SEATTLE (AP) ― Personal computer maker Dell Inc. said Tuesday its net income more than doubled in the most recent quarter to handily beat expectations, as businesses spent more on computers, servers and other technology.
Dell also issued annual revenue guidance for the current fiscal year that beat Wall Street’s forecast. The results sent Dell’s shares soaring in extended trading after the report was released.
Companies that clamped down on spending during the economic downturn continued to upgrade technology in the quarter. Dell’s business is more heavily weighted toward corporate customers than its competitors, so this resurgence in spending is giving it a relatively big boost.
Those increases helped Dell offset sluggish consumer spending on computers. Dell Chief Financial Officer Brian Gladden said he expects the consumer PC business will remain weak this fiscal year, in part because people are thinking about buying tablets such as Apple Inc.’s iPad.
Dell’s results bring an extra month’s perspective to an earlier report from technology bellwether Intel Corp. The strong corporate spending and the weakening of the consumer PC market that Intel, the world’s largest maker of PC processors, observed in the last three months of 2010 continued through January.
For the quarter that ended Jan. 28, net income soared to $927 million, or 48 cents per share, from $334 million, or 17 cents per share, a year earlier.
Excluding certain items, Dell earned 53 cents per share, blowing past Wall Street’s expectations. Analysts surveyed by FactSet forecast earnings of 36 cents per share.
Revenue rose 5 percent to $15.69 billion from $14.9 billion in the year-ago quarter. That’s less than the $15.75 billion analysts predicted.
Revenue from large enterprises and from small and medium-size businesses rose 12 percent each to $4.7 billion and $3.7 billion, respectively. Public-sector revenue increased 4 percent to $4 billion.
Revenue from the consumer segment fell 8 percent to $3.3 billion. A year ago, Microsoft Corp.’s updated PC operating system, Windows 7, went on sale, luring more shoppers and making for a tough comparison this year.
Dell has been working to increase the proportion of server computers, data storage devices and technology consulting services it sells, because those areas are more profitable than the basic PC business. Compared with a year ago, however, each of Dell’s product categories accounted for about the same amount of revenue in the quarter. Computers, both for consumers and for business employees, continued to make up more than half of Dell’s revenue.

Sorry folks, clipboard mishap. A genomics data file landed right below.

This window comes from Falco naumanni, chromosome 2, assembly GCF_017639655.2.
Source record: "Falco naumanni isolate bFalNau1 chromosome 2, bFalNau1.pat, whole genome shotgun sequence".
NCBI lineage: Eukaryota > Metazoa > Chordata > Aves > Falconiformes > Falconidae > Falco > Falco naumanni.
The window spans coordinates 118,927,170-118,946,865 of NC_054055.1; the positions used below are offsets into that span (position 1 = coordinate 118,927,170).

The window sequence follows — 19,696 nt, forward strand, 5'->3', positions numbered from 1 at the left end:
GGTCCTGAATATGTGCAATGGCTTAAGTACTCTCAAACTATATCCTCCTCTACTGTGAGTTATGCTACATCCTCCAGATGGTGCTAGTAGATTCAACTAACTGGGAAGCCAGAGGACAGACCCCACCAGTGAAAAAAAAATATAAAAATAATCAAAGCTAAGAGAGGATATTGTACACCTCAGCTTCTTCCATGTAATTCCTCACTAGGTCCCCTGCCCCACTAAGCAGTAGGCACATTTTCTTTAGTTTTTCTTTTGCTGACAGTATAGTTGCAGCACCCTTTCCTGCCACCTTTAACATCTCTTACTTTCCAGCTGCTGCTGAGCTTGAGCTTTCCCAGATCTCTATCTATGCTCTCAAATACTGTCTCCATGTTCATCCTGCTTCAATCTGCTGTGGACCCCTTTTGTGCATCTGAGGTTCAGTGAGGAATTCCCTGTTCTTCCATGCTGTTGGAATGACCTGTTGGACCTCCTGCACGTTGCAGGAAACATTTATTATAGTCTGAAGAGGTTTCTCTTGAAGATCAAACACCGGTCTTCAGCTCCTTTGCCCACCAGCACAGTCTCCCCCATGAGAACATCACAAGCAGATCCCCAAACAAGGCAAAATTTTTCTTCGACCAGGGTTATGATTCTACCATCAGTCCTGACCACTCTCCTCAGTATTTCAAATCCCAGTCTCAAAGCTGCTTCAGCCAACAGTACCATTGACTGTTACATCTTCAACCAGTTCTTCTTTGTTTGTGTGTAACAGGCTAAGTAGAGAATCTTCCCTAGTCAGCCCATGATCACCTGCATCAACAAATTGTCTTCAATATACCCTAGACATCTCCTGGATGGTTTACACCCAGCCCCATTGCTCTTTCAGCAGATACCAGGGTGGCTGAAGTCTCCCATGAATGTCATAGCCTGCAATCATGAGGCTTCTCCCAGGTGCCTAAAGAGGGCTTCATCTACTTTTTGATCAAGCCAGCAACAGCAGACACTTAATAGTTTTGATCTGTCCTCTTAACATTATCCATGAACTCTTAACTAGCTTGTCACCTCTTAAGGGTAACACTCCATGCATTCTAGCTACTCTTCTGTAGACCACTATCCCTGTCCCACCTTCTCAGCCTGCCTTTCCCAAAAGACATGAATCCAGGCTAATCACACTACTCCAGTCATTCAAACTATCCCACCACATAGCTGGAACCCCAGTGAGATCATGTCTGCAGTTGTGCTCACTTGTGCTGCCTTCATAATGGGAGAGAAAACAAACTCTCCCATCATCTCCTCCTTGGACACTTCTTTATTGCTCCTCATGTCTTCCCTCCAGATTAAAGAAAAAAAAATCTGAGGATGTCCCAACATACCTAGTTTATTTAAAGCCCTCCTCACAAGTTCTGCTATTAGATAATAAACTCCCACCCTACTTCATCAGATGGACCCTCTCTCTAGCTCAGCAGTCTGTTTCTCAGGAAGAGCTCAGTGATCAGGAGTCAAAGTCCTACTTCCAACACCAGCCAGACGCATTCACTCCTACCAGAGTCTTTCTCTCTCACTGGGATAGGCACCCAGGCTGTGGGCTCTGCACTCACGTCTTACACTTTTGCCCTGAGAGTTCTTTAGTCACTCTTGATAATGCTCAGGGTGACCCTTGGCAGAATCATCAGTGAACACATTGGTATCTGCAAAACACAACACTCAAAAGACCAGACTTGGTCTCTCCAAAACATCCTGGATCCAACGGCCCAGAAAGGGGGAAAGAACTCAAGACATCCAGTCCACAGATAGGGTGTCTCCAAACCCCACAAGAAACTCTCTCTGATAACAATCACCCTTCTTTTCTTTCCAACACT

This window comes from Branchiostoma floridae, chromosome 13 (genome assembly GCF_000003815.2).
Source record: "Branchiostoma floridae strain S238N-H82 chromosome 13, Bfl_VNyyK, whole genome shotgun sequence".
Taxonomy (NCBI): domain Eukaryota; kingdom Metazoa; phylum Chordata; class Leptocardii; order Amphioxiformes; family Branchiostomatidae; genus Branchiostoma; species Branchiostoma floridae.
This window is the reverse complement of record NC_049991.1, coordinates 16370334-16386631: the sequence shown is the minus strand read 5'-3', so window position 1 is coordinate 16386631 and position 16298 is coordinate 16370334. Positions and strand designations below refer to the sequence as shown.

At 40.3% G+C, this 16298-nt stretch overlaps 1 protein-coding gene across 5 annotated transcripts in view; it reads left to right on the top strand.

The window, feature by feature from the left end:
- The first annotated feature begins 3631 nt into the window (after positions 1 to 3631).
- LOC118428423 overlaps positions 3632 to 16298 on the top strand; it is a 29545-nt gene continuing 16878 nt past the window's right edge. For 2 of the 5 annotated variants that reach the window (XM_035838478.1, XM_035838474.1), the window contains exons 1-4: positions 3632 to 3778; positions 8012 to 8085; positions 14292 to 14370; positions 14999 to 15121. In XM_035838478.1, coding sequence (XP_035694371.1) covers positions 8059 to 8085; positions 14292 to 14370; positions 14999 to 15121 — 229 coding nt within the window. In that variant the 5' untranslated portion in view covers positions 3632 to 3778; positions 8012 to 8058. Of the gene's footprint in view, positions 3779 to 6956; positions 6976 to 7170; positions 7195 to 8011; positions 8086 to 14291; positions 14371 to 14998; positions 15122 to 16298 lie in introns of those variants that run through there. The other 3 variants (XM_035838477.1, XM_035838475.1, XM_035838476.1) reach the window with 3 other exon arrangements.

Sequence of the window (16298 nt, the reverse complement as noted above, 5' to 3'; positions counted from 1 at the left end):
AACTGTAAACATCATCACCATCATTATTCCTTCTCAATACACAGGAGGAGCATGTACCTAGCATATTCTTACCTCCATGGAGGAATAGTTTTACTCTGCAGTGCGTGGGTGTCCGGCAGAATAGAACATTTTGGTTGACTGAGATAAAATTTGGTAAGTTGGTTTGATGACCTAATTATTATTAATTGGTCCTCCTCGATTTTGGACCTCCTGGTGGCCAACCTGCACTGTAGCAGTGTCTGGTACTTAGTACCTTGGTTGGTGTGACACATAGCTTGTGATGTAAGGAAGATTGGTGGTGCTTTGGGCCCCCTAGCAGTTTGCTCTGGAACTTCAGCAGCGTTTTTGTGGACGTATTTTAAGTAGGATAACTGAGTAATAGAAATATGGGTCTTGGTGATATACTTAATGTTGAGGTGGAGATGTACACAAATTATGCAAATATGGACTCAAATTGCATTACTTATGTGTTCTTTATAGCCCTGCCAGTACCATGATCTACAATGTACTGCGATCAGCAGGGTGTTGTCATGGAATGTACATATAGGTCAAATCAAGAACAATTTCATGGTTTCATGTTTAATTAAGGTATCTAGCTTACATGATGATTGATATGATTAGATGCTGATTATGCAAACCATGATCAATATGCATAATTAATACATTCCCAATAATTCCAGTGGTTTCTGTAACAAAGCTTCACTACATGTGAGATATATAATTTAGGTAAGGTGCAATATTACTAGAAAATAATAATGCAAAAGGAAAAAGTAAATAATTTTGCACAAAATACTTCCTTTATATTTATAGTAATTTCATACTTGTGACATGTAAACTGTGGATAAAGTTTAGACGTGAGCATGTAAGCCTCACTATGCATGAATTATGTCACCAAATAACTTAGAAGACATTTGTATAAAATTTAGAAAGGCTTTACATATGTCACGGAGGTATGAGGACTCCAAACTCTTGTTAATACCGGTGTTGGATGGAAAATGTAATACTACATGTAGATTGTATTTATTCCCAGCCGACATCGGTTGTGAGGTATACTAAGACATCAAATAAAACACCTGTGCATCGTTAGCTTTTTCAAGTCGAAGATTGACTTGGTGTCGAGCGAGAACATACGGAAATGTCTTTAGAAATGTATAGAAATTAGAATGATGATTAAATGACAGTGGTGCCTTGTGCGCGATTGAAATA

Dell’s gross margin, an important measure of how efficient the business is, clocked in at 21 percent, better than the 18.6 percent analysts were expecting.
Gladden said lower costs for components helped contribute to the stronger gross margin, as did improvements in how the company sources parts and manufactures computers.
“I think they did a good job,” said Brian Marshall, an analyst for Gleacher & Co., in an interview. “My only issue is the sustainability of that improvement.”
Marshall said Dell’s guidance indicates margins will decline this year. Component prices are bound to rise, and Dell remains heavily dependent on selling hardware ― PCs and server computers. The company is doing the right thing by making acquisitions in technology consulting and data storage that bring faster growth and better margins, the analyst said.
“The issue is: Dell is yesterday’s company. And they’re $60 billion in revenue. To turn a $60 billion ship, you can’t do that overnight,” Marshall said.
For the full year, Dell said net income increased 84 percent to $2.64 billion, or $1.35 per share, from $1.43 billion, or 73 cents per share in the prior year.
Revenue rose 16 percent to $61.49 million from $52.9 million.
For the current quarter, Dell said it expects revenue to decline slightly from the fourth-quarter level. Analysts are looking for revenue of $15.5 billion in revenue.
For the fiscal year, Dell said it expects revenue to grow 5 percent to 9 percent, or about $64.6 billion to $67.0 billion. Analysts are forecasting annual revenue of $64.2 billion.
Shares jumped 80 cents, or 5.8 percent, to $14.71 in aftermarket trading after the earnings were released. In the regular session, the stock lost 18 cents to $13.91.